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War and Remembrance Paperback – February 5, 2002
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By exploring the experiences of the fictional Henry family and their extended acquaintances, Wouk manages to cover virtually every aspect of this sprawling epic struggle between good and evil. There is Victor "Pug" Henry, stoic Navy captain, his dutiful bound son Warren, a Navy flyer bound for action in the Pacific, his formerly wayward son Byron, now a submarine officer who marries the Jewish woman Natalie Jastrow in Europe. Natalie herself is trapped in Italy with her Uncle, the intellectual scholar Aaron Jastrow and her baby Louis. The Nazi vice that slowly closes on the American born Natalie is excruciating yet stunningly realistic. There is Leslie Slote, the callous foreign service officer who has an epiphany when he discovers the plans for the Final Solution and there are many many others. Wouk blends the personal stories of these characters with an expositional account of the war. He uses the device of a fictional memoir of an imprisoned German officer to prsent the war from the German perspective.Read more ›
Trolling Nairobi's thrift shops at long last gave me access to one of the greatest books I have ever read. It is an epic novel, a great romance (and heaven knows how I hate those, but this one was a gem), and perhaps the best history lesson on the Second World War I have come across.
Without going into specifics about the book - which the other reviewers on the site have done so well, the things that stand out in the book are several:
One; it brings to life the Holocaust in a way that history books can never hope to compare. Auschwitz is no longer a footnote to horror - it is now a flesh and blood camp with horrifyingly banal commandants. The SS are not nameless, faceless sadists - they are normal people with an abnormal hatred.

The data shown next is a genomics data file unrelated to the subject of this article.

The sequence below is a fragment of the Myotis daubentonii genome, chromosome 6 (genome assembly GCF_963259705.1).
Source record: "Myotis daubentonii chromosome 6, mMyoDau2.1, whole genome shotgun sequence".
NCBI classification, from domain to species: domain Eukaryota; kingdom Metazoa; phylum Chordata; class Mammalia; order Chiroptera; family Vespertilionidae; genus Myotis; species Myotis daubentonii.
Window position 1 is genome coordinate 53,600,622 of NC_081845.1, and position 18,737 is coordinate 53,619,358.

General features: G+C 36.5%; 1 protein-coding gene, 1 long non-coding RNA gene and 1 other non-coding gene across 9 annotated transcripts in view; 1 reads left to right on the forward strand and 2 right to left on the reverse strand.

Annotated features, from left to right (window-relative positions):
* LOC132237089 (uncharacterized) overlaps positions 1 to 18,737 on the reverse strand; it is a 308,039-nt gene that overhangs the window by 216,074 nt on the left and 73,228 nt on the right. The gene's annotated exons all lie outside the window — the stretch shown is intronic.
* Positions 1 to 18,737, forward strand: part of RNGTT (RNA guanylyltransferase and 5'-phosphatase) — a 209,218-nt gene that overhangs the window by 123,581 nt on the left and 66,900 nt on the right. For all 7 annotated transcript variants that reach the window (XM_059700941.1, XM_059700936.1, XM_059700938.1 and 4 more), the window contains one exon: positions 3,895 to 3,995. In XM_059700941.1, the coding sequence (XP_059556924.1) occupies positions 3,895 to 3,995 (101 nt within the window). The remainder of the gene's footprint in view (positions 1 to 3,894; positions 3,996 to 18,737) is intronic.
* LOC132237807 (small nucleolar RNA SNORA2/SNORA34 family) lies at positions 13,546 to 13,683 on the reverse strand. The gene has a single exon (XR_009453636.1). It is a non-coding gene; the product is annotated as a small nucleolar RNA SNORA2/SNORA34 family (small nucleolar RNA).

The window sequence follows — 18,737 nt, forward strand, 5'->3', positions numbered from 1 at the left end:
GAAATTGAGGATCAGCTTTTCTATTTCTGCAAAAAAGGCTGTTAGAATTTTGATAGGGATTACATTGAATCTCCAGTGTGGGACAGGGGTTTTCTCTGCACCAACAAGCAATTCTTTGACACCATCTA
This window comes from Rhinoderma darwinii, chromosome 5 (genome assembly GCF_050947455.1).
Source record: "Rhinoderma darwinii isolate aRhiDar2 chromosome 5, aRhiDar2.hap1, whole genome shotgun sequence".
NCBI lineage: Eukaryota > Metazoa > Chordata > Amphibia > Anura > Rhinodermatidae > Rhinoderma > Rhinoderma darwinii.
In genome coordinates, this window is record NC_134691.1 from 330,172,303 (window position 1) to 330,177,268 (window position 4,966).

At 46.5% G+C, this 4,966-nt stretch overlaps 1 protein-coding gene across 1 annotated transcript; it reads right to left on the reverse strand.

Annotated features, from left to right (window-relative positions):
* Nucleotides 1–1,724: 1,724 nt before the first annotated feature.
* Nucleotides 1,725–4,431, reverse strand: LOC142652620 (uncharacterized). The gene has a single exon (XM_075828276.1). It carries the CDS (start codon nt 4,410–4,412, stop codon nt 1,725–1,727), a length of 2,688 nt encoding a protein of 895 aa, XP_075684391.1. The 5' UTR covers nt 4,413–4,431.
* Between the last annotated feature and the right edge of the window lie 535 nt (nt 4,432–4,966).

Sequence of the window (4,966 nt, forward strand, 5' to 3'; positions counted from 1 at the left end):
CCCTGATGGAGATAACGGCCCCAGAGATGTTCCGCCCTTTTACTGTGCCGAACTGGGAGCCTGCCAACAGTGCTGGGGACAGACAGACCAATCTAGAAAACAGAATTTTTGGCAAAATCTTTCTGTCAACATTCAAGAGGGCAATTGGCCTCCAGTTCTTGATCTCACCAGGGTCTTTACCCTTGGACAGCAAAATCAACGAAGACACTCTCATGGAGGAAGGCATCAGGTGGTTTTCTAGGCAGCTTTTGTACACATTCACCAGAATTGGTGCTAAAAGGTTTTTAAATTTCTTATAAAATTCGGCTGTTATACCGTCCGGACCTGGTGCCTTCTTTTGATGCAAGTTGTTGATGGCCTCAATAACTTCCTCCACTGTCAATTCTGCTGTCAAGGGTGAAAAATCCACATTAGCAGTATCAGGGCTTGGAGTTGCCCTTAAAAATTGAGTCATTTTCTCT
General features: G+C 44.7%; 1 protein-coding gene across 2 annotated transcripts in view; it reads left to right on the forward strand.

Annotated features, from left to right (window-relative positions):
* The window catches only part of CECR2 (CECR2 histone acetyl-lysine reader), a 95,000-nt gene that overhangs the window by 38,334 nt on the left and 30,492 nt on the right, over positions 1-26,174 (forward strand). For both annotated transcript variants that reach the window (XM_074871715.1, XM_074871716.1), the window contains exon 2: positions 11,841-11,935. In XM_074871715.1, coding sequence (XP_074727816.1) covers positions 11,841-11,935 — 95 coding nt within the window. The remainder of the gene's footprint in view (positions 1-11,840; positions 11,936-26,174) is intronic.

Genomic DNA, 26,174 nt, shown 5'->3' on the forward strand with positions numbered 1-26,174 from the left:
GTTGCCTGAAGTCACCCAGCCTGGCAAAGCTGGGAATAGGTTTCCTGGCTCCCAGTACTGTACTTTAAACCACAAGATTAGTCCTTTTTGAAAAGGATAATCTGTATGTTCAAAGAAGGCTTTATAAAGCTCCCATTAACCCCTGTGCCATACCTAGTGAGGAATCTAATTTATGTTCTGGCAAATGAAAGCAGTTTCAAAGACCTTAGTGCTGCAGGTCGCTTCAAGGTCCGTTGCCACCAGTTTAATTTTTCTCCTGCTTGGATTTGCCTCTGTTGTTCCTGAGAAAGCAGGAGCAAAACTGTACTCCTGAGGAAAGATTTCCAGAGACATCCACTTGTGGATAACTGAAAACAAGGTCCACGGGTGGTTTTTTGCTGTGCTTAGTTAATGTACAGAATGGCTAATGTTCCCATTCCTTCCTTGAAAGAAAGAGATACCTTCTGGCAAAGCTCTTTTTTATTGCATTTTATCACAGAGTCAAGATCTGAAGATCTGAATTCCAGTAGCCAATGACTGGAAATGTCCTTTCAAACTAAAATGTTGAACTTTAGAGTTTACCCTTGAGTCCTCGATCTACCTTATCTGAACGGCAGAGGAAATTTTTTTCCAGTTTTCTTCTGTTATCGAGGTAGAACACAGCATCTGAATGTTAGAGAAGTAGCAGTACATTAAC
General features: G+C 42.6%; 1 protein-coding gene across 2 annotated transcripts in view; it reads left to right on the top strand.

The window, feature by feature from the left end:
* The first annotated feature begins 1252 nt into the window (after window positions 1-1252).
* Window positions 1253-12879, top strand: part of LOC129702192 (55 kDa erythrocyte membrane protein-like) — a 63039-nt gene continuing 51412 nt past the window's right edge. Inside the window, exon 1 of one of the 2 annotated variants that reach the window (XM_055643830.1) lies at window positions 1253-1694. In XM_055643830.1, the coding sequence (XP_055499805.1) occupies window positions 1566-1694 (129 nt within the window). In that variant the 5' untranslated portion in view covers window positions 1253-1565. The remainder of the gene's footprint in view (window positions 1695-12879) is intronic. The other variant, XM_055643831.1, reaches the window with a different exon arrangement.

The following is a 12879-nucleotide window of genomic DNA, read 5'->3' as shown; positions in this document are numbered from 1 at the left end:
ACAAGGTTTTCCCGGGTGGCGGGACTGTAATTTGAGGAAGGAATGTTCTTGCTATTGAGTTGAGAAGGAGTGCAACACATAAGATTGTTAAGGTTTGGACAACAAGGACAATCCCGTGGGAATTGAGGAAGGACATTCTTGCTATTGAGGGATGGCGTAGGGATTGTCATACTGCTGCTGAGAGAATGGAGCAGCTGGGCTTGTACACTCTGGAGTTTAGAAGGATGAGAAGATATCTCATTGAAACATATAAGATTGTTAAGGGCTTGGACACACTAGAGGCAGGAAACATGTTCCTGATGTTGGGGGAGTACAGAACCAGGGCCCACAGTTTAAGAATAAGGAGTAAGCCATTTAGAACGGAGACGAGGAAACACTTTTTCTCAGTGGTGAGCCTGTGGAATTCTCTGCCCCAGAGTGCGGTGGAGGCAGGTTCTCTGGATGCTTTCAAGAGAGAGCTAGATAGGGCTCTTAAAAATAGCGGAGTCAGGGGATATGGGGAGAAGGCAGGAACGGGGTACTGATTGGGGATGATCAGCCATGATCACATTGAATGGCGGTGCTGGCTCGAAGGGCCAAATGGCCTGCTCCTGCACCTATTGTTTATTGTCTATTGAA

Secondly, the philosophical-historical insights into European and German history, as seen through the mind of Aaron Jastrow, are superb.
I need not dwell on the sweeping historical views of the war of "Armin von Roon", that bring the bigger picture of the war into play.
Natalie Jastrow, in my opinion the most developed character in the book, is prepared to prostitute herself in order to save her life in Auschwitz that she may see her son again. That, to me, makes her all the more remarkable a person than if she had remained unbelievably pious. Natalie is a real human being. The only injustice Wouk does to her is not to develop her character after Auschwitz.Read more ›
For that reason, I avoided reading Herman Wouk's epics. Talk about judging a book by its cover, or in this case by its weight... But I finally did start reading these books, and was completely hooked from the first chapter of "The Winds of War". I couldn't wait to see what happened in "War and Remembrance".
I can't imagine following Wouk's suggestion that one can enjoy "War and Remembrance" on its own, without having first read "The Winds of War". Start with the first one. If you don't, you won't know what you're missing later. The characters in the saga are developed in "The Winds of War" such that it breaks your heart when they encounter all of their perils and difficulties in the second book. I've never felt such sadness about the fates of fictional characters the way I did in "War and Remembrance", but I also was exhilarated by their successes and shreds of happiness along the way.
The two minor criticisms I have with "War and Remembrance" in no way detract from the five-star rating I'm giving it. First: The book felt a bit rushed at the end. Even though most of the dangling plot threads were tied up neatly (as neatly as war allows), there were too few pages dedicated to some of the most jaw-droppingly significant events of the entire war, specifically having to do with Japan. And that leads me to criticism number two: The war in the Pacific got comparatively short shrift, as compared to Europe. I would have appreciated it if Wouk would have expounded more on Guadalcanal, Iwo Jima, Doolittle's raids, etc.Read more ›
Most Recent Customer Reviews
Hearing this master read so excellently is almost Time Travel! Remember the Author was a young officer in World War 2 and he's also a genius novelist.Published 17 hours ago by David Leffring
This is my 2nd read of Winds of War and War and Remembrance, love the stories woven into the history of WWII, both the lead up and time during the war, with stories coming from so... Read morePublished 3 days ago by Roxan temple
Those of us who lived during world war two still have to be reminded of such life changing time in our lives and history. Read morePublished 5 days ago by bg79
This book and Wouk's earlier one, Winds of War, describe a fictional family's life before and during World War II. The two books are one story. Read morePublished 9 days ago by Mary
Well worth the time and very informative. I lived through this as a young child. This book filled in some of the missing piecesPublished 24 days ago by Janice Adkins
This historical fiction gives you a clear picture as to what it was like for a military family (Navy) as well as several complete story lines. Read morePublished 1 month ago by K.W.